One million Australian households now produce solar electricity
IN March 2012, Sian Dart had solar panels installed on her roof in Footscray. But it was late May before the system was finally connected to the grid. In the meantime, she spent hours chasing paperwork between the installer, the electricity distributor and the retailer.
It took another four months before the last mix-up was resolved. “It was very frustrating, and I’m not sure how long it would’ve taken if we hadn’t followed up so doggedly,” she says.
Earlier this year, the 1 millionth Australian household – about one in nine across the country – installed solar photovoltaic panels. There are half a million with solar hot water services too.
The process doesn’t always go as expected, for reasons both practical and political: rebates and feed-in tariffs have been in flux in every state. But now there are so many systems on roofs, solar homeowners are gaining a stronger public voice.
In Victoria, the electorate with the most solar households is Lalor, held by former Prime Minister Julia Gillard, with just over 10,000 homes out of 80,000. Other solar strongholds include regional seats McEwen, Indi and McMillan. Altogether, Victorian homeowners have invested about $1.3 billion in solar electricity.
Those statistics have been gathered by advocacy group 100% Renewable Energy, which has prepared “solar scorecards” rating each member of parliament before the federal election. The organisation has also started Solar Citizens, a community project to transform the growing people-power into pressure for solar-friendly policies.
“As individual consumers, we’re isolated and relatively powerless compared to big energy companies who have enormous influence over governments,” says Geoff Evans, from Solar Citizens.
“We want to unite solar households, and people who like solar, to call on decision-makers to grow this technology that enables people to save money and produce clean energy.”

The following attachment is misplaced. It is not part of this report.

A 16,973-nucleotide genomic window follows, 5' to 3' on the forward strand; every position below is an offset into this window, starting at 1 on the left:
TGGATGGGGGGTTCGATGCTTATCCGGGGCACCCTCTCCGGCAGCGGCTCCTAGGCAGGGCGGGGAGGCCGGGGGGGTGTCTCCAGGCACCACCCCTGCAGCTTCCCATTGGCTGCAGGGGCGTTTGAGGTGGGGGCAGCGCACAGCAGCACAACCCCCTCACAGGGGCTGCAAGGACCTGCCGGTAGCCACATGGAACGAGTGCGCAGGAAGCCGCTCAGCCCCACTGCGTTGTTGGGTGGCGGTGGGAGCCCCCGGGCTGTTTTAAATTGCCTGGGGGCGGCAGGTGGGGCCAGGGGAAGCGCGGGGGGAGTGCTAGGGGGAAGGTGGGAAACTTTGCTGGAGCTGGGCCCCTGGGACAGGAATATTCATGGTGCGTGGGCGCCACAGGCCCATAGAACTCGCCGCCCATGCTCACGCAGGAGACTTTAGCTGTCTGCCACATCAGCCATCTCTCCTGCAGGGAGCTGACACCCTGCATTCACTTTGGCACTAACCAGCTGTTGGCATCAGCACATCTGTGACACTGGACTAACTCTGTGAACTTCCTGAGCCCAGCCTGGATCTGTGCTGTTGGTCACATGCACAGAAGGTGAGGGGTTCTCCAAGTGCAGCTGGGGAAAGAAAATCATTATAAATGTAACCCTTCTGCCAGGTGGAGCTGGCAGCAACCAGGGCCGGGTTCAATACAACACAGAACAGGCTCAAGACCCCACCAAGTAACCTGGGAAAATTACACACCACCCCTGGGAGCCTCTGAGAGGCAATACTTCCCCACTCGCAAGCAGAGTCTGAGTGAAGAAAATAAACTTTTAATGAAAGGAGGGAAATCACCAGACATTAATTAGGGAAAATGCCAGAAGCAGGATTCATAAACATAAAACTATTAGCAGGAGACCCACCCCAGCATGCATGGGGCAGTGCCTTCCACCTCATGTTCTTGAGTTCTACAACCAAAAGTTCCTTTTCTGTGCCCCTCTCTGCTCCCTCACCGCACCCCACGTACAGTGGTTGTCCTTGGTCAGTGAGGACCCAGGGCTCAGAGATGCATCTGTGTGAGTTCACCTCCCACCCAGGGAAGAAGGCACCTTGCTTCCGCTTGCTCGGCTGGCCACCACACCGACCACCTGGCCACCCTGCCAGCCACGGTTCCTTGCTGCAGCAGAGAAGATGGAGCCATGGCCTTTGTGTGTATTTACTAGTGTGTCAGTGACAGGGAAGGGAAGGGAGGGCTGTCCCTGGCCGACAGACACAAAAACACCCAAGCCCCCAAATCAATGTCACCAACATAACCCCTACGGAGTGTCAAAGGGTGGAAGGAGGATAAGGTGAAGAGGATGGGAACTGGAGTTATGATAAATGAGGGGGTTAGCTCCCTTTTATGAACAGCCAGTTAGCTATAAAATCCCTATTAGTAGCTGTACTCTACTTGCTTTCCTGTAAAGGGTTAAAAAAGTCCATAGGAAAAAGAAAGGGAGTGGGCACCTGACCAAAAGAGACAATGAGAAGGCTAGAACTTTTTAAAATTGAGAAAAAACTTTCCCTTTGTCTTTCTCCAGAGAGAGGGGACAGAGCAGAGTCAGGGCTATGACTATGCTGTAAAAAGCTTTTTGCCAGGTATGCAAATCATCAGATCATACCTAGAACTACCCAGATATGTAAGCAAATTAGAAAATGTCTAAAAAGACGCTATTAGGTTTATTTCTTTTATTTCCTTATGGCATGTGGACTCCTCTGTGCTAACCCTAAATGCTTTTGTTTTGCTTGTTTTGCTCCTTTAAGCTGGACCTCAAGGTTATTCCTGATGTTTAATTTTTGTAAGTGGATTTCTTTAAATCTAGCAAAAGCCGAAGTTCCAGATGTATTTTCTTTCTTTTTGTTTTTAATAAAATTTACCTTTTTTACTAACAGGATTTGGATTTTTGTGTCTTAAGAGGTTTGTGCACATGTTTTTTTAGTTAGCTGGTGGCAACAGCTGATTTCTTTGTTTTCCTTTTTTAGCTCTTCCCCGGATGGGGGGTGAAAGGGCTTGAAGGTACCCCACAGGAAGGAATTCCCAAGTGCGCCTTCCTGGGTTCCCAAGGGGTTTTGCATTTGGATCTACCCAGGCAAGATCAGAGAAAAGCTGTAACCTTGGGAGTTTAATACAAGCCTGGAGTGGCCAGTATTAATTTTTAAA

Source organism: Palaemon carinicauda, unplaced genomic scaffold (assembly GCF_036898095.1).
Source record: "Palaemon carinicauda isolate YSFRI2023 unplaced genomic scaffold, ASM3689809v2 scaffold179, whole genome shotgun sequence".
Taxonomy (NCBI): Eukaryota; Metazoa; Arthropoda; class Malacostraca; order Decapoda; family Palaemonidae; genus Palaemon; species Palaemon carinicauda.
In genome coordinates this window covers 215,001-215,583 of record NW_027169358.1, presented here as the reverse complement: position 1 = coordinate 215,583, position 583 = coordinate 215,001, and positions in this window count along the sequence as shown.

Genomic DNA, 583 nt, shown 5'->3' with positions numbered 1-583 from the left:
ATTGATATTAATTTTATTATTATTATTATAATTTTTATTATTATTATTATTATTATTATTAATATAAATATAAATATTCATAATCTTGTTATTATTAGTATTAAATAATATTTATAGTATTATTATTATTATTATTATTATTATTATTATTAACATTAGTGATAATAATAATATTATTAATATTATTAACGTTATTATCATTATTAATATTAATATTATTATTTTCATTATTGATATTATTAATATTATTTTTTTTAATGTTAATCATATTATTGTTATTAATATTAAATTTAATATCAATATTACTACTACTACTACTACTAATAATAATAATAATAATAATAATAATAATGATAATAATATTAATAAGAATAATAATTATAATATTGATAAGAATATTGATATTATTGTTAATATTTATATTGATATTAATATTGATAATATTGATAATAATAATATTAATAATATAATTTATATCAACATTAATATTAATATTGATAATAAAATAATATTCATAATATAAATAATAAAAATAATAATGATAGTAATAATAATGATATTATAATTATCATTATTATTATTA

Dr Evans argues solar electricity is unfairly blamed for increasing power prices, and that solar owners must not be lumped with high fixed connection fees.
The Productivity Commission’s recent report on the electricity network, released in late June, supports his claim about price rises. It attributed most of the jump in bills in recent years to “spiralling network costs”, caused in part by poor regulation of the industry.
Regulators and utilities here have so far resisted the shift to distributed power generation, but in New Zealand there are signs of change. Vector, the electricity distributor for Auckland and surrounds, has begun a pilot programme offering a 3-kilowatt solar panel system together with battery storage. It costs $2000 up front, with a monthly fee of $70 for 12 years.
For an average household, that equates to about the same or less cost than normal bills. Participants remain connected to the grid, but the battery storage will help reduce the evening peak demand on the network.
In Footscray, with her panels in place, Ms Dart’s electricity bills have fallen by more than two-thirds. Unexpectedly, generating her own power has also made her more “militant” about avoiding unnecessary waste.
“Since we got the glitches sorted, it’s been drama-free – they’re sitting there doing their job,” she says. “If it’s sunny during the day, I feel good knowing we’re making a few dollars.”
To help avoid the trouble she had, you can prepare yourself with the Clean Energy Council’s guide to buying household solar panels, which includes a step-by-step installation checklist.